For a relatively small subcontinent, Mexico and Central America have a surprising diversity of natural treasures. The white Caribbean beaches of the east coast contrast nicely with the volcanic sands of the west coast, with the Panama Canal conveniently connecting the Atlantic and Pacific oceans. With its cloud forests, volcanoes, crater lakes, jungles and forested mountains, the interior of Central America puts on a show as well.
Even if you exclude Mexico, which many see as part of North America, Central America still has seven other wonderful nations to discover. As diverse and unique as each of these compact countries is, there are shared traditions in the spicy cuisine, Catholic religion, indigenous roots, Spanish language, colorful hand-woven clothing and of course the “mañana mañana” approach to life.
Before setting out, it’s handy to learn some basic Spanish first. Mexico City is great for this and so is Antigua in Guatemala, which has language schools and Western-style cafés lining its cobblestoned streets. Take a “chicken bus” to Lago de Atitlán, a massive volcanic crater lake surrounded by colorful villages.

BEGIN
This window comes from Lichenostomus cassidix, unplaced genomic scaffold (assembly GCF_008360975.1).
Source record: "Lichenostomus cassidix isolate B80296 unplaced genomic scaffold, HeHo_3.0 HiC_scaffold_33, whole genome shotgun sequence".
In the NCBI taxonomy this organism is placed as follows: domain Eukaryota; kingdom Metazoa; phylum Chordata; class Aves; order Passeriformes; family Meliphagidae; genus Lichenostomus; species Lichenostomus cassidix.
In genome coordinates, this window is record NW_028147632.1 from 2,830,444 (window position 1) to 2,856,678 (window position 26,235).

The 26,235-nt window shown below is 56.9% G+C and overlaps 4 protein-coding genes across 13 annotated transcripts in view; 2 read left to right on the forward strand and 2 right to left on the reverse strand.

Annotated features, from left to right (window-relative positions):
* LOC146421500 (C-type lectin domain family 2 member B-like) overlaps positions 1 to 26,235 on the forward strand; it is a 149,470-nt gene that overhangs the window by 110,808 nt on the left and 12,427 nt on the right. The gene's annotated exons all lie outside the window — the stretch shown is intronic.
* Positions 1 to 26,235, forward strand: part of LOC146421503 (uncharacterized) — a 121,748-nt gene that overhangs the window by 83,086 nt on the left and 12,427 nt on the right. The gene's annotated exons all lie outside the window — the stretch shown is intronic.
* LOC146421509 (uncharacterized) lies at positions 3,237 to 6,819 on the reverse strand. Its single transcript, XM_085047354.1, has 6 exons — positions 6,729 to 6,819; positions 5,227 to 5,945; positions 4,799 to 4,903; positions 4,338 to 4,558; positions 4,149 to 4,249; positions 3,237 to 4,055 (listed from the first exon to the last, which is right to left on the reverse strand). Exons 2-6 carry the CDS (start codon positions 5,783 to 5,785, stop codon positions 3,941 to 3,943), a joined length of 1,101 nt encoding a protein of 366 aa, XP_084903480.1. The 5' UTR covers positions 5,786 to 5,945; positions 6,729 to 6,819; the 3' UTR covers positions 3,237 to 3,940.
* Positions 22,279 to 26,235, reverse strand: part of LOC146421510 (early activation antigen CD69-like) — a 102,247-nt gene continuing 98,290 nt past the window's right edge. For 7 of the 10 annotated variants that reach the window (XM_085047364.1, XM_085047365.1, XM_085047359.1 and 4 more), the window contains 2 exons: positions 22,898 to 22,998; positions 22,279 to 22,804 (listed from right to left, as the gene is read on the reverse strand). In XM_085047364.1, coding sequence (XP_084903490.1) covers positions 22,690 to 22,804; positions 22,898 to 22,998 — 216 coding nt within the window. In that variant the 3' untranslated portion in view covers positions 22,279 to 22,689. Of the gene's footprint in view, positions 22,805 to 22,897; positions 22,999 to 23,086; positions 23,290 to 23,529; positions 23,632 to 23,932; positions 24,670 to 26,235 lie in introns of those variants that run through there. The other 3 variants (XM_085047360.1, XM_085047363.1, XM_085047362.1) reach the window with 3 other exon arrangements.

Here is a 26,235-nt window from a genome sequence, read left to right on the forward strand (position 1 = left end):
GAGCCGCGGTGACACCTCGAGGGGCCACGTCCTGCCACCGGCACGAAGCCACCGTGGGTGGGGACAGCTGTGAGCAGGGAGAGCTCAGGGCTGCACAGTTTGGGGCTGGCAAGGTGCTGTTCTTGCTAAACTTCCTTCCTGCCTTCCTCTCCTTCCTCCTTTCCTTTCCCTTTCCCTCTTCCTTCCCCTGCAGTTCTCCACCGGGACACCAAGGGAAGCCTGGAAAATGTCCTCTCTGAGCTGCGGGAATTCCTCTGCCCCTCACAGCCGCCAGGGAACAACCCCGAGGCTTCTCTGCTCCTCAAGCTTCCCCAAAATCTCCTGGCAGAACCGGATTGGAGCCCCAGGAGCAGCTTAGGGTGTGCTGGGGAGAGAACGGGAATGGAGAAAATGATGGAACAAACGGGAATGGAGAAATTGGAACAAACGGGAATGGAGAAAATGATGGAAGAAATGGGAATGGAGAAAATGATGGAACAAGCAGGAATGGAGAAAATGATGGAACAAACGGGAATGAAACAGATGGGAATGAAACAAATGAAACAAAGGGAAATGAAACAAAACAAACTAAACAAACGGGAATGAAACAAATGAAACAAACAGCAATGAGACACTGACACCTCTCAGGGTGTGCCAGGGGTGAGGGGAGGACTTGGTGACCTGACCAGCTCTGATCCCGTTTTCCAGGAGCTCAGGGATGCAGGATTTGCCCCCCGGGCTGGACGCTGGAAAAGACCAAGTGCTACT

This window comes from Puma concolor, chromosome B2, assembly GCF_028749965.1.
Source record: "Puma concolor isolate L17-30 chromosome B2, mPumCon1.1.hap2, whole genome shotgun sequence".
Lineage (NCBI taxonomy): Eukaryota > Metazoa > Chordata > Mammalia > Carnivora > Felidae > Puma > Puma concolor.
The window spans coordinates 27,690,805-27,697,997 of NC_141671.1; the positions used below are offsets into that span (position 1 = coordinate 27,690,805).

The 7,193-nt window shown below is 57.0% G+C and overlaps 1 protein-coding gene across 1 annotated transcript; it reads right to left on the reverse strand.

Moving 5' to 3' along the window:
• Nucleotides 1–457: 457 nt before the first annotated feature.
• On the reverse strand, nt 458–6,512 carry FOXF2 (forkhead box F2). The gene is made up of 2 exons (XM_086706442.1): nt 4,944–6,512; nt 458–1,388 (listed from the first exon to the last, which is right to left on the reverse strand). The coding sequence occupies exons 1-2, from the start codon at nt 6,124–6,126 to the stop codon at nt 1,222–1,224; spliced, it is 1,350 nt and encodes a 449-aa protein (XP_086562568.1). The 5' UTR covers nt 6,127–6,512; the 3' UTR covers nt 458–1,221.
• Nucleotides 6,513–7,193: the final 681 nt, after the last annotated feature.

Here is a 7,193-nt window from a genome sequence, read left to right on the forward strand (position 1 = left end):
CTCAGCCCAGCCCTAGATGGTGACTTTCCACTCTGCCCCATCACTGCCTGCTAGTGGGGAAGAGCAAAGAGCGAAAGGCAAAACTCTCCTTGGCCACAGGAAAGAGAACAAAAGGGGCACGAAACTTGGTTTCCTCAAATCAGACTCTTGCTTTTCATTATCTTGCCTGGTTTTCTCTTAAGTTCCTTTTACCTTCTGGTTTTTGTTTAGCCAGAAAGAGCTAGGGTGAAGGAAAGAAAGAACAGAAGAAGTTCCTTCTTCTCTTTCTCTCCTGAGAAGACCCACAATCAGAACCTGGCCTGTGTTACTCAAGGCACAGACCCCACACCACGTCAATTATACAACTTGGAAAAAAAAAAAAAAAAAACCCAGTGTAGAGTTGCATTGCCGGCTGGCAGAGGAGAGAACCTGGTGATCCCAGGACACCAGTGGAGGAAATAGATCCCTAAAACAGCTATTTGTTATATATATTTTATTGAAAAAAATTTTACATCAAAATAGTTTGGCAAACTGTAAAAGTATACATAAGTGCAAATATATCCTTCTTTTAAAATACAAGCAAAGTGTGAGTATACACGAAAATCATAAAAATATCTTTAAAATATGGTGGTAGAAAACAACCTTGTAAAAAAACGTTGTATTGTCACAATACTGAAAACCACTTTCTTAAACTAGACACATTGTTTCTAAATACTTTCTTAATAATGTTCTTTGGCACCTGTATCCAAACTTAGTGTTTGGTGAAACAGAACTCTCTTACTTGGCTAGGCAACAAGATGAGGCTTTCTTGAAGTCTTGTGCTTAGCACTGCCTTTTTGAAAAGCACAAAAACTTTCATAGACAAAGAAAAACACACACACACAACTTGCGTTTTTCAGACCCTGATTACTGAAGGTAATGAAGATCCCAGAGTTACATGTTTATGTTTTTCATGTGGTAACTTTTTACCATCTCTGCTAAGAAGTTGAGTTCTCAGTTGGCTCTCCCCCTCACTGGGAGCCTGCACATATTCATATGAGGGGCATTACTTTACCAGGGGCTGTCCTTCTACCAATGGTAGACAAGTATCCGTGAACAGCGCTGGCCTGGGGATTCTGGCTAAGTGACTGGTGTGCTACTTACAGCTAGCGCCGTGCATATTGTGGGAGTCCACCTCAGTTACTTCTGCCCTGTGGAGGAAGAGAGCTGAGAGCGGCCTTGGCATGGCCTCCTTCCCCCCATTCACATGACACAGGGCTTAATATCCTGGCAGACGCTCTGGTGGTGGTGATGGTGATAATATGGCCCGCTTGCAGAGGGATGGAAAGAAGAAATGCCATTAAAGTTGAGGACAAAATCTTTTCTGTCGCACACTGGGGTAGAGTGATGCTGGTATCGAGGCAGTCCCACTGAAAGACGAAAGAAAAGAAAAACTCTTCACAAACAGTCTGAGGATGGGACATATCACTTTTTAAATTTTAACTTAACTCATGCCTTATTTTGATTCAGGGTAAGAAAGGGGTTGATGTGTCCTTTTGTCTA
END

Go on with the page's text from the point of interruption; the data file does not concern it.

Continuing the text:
Another good choice to ease yourself into things is Costa Rica. Traveling around this relatively peaceful, safe and modern tropical country is a breeze, even by bus. If zip lining or whitewater rafting don’t appeal, then enjoy the laid-back vibe along the Caribbean beaches of the Limón Province.
Got the hang of it? Then visit the Mayan ruins of Chichén Itzá in Mexico and Tikal in Guatemala. For epic self-drive tours, check out Belize’s Hummingbird Highway and El Salvador’s Ruta de Flores. Real adventurers will be drawn to the jungle-clad Miskito Coast of Honduras and Nicaragua.
Don’t limit yourself to the mainland though. You’ve got to see the Great Blue Hole in Belize which, along with the islands of Bay Islands of Honduras and Bocas del Toro of Panama, is a scuba diver’s dream.
It’s easy to love the humble lifestyle, artistic flair and traditional customs of the spirited peoples of Mexico and Central America. This back-to-basics approach is all about “la pura vida,” living the good life.